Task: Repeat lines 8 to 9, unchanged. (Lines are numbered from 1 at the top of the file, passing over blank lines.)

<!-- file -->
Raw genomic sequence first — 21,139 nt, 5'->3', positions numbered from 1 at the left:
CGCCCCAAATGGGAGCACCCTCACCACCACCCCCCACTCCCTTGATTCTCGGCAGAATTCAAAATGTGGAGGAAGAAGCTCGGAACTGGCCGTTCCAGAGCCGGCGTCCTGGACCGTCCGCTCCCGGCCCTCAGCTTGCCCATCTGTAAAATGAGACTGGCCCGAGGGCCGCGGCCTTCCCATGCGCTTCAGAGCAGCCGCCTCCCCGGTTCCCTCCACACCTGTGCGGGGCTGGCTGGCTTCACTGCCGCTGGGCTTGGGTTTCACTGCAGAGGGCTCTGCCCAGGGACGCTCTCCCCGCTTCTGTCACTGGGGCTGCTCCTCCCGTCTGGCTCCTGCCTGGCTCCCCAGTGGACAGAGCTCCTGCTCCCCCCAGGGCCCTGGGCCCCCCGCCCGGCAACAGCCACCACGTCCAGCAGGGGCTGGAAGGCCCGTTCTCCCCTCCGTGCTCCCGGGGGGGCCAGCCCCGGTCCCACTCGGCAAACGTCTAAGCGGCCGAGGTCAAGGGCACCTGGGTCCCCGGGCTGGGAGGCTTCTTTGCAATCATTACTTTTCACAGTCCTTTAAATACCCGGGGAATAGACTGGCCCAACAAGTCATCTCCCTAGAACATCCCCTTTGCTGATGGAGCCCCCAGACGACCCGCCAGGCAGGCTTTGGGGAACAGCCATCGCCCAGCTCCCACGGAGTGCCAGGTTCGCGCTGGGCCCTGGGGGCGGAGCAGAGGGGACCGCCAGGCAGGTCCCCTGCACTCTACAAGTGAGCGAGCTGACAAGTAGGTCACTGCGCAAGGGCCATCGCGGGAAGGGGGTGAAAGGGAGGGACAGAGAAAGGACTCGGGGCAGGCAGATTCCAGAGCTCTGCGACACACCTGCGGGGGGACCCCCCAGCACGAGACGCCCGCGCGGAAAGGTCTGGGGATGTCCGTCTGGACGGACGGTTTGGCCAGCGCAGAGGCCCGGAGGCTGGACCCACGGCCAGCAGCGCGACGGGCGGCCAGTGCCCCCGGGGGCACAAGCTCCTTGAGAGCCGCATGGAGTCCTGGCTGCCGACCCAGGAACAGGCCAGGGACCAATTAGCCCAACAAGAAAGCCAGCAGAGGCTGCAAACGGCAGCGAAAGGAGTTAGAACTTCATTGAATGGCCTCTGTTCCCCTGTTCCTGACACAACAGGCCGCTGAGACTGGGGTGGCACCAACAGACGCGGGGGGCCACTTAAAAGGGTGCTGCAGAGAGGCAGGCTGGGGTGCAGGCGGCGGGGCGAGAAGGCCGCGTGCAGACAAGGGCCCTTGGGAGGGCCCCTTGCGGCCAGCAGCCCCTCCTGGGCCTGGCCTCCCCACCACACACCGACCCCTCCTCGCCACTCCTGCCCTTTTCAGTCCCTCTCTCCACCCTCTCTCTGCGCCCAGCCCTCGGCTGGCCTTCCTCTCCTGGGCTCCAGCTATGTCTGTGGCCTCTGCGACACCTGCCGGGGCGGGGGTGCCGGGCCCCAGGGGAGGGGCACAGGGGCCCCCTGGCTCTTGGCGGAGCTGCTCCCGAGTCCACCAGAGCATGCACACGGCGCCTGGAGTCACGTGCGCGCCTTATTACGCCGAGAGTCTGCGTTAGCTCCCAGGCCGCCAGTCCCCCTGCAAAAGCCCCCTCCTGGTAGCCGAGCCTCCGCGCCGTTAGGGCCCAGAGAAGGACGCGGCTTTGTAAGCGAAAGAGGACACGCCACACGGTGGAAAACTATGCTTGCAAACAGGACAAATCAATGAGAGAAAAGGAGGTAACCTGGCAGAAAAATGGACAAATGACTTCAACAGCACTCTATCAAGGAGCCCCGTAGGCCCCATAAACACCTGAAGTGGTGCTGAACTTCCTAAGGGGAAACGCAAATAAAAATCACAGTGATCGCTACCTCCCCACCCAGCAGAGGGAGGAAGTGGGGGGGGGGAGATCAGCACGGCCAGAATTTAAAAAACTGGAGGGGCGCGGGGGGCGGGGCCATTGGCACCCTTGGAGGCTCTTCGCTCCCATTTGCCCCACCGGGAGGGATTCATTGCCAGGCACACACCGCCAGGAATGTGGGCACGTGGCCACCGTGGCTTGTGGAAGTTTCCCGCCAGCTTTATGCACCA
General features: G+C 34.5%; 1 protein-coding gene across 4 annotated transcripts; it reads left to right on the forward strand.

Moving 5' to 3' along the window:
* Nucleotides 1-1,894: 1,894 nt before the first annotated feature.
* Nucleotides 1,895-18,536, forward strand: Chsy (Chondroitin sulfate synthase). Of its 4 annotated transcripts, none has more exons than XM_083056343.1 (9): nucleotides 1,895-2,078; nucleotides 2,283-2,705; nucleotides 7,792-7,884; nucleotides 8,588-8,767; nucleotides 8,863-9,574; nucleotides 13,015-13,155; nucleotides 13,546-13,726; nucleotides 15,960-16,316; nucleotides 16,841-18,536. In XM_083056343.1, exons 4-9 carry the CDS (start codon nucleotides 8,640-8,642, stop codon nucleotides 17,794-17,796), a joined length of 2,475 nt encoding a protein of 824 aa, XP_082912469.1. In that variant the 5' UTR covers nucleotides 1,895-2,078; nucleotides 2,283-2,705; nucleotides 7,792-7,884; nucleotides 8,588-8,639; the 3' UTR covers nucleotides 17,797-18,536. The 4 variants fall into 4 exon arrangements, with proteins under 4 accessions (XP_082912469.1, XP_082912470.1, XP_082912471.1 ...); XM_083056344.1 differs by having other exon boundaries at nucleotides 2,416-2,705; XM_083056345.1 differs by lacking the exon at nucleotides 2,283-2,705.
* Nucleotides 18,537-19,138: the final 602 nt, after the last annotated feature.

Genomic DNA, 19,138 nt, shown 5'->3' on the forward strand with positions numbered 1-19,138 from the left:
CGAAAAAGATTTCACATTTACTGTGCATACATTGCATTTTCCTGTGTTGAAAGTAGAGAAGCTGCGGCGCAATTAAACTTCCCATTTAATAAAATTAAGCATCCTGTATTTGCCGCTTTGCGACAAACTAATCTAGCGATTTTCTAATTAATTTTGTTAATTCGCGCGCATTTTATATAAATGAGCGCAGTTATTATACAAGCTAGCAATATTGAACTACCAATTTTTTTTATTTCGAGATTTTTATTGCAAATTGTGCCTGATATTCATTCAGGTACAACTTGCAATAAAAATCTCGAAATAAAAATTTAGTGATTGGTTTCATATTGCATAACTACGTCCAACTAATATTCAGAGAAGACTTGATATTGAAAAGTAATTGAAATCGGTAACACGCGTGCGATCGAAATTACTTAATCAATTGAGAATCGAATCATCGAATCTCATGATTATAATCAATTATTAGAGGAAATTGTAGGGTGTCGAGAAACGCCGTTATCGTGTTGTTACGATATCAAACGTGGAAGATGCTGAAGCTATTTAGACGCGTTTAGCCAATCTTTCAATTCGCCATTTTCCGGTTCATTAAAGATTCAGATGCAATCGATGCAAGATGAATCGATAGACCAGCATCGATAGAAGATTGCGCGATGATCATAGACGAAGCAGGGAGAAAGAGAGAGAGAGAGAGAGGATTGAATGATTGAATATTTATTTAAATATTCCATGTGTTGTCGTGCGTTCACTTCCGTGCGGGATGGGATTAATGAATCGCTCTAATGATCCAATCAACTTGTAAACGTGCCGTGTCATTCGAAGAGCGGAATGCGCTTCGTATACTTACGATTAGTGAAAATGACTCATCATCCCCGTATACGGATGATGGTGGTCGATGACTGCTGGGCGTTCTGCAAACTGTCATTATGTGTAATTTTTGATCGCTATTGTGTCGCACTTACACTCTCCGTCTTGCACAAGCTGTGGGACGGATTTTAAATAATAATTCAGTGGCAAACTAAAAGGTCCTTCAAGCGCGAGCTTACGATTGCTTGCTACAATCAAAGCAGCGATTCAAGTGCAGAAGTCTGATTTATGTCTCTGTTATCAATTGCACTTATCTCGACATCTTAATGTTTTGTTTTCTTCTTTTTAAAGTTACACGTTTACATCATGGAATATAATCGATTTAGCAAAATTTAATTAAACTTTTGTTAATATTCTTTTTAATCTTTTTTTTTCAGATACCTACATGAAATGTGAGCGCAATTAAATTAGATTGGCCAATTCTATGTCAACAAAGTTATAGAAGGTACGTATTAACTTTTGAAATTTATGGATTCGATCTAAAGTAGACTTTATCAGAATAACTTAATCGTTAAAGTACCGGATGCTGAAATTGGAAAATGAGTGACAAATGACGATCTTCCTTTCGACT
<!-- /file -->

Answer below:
Genomic DNA, 19,138 nt, shown 5'->3' on the forward strand with positions numbered 1-19,138 from the left:
CGAAAAAGATTTCACATTTACTGTGCATACATTGCATTTTCCTGTGTTGAAAGTAGAGAAGCTGCGGCGCAATTAAACTTCCCATTTAATAAAATTAAGCATCCTGTATTTGCCGCTTTGCGACAAACTAATCTAGCGATTTTCTAATTAATTTTGTTAATTCGCGCGCATTTTATATAAATGAGCGCAGTTATTATACAAGCTAGCAATATTGAACTACCAATTTTTTTTATTTCGAGATTTTTATTGCAAATTGTGCCTGATATTCATTCAGGTACAACTTGCAATAAAAATCTCGAAATAAAAATTTAGTGATTGGTTTCATATTGCATAACTACGTCCAACTAATATTCAGAGAAGACTTGATATTGAAAAGTAATTGAAATCGGTAACACGCGTGCGATCGAAATTACTTAATCAATTGAGAATCGAATCATCGAATCTCATGATTATAATCAATTATTAGAGGAAATTGTAGGGTGTCGAGAAACGCCGTTATCGTGTTGTTACGATATCAAACGTGGAAGATGCTGAAGCTATTTAGACGCGTTTAGCCAATCTTTCAATTCGCCATTTTCCGGTTCATTAAAGATTCAGATGCAATCGATGCAAGATGAATCGATAGACCAGCATCGATAGAAGATTGCGCGATGATCATAGACGAAGCAGGGAGAAAGAGAGAGAGAGAGAGAGGATTGAATGATTGAATATTTATTTAAATATTCCATGTGTTGTCGTGCGTTCACTTCCGTGCGGGATGGGATTAATGAATCGCTCTAATGATCCAATCAACTTGTAAACGTGCCGTGTCATTCGAAGAGCGGAATGCGCTTCGTATACTTACGATTAGTGAAAATGACTCATCATCCCCGTATACGGATGATGGTGGTCGATGACTGCTGGGCGTTCTGCAAACTGTCATTATGTGTAATTTTTGATCGCTATTGTGTCGCACTTACACTCTCCGTCTTGCACAAGCTGTGGGACGGATTTTAAATAATAATTCAGTGGCAAACTAAAAGGTCCTTCAAGCGCGAGCTTACGATTGCTTGCTACAATCAAAGCAGCGATTCAAGTGCAGAAGTCTGATTTATGTCTCTGTTATCAATTGCACTTATCTCGACATCTTAATGTTTTGTTTTCTTCTTTTTAAAGTTACACGTTTACATCATGGAATATAATCGATTTAGCAAAATTTAATTAAACTTTTGTTAATATTCTTTTTAATCTTTTTTTTTCAGATACCTACATGAAATGTGAGCGCAATTAAATTAGATTGGCCAATTCTATGTCAACAAAGTTATAGAAGGTACGTATTAACTTTTGAAATTTATGGATTCGATCTAAAGTAGACTTTATCAGAATAACTTAATCGTTAAAGTACCGGATGCTGAAATTGGAAAATGAGTGACAAATGACGATCTTCCTTTCGACT